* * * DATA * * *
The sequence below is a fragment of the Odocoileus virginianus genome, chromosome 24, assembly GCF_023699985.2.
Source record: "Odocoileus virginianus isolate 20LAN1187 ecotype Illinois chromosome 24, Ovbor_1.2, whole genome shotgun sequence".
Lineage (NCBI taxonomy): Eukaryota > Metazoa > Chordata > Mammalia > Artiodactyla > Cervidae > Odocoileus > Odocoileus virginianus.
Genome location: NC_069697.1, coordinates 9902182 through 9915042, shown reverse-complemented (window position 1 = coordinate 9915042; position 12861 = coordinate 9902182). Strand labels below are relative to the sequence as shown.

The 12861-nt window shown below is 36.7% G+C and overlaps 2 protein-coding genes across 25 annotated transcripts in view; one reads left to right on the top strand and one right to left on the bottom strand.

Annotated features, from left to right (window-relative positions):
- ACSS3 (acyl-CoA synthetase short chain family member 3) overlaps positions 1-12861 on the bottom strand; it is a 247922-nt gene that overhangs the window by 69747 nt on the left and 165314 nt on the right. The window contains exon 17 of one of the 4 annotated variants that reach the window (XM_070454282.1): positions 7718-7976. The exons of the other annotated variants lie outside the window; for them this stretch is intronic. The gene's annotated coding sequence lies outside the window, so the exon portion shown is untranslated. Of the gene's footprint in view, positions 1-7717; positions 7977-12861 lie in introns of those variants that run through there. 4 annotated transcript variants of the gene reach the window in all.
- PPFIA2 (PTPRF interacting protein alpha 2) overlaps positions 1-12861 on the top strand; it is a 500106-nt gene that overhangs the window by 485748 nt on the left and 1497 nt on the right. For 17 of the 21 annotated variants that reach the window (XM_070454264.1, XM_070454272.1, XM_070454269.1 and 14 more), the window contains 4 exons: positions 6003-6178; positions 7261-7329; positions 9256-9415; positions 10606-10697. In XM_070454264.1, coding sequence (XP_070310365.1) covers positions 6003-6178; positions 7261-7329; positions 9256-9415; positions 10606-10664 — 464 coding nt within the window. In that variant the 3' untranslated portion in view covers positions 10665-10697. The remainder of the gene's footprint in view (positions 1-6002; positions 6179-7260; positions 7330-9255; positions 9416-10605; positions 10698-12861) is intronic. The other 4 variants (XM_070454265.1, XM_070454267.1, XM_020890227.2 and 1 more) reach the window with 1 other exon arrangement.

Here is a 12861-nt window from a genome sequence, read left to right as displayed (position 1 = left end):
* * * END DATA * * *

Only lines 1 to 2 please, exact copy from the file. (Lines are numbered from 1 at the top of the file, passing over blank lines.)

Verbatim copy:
The sequence below is a fragment of the Odocoileus virginianus genome, chromosome 24, assembly GCF_023699985.2.
Source record: "Odocoileus virginianus isolate 20LAN1187 ecotype Illinois chromosome 24, Ovbor_1.2, whole genome shotgun sequence".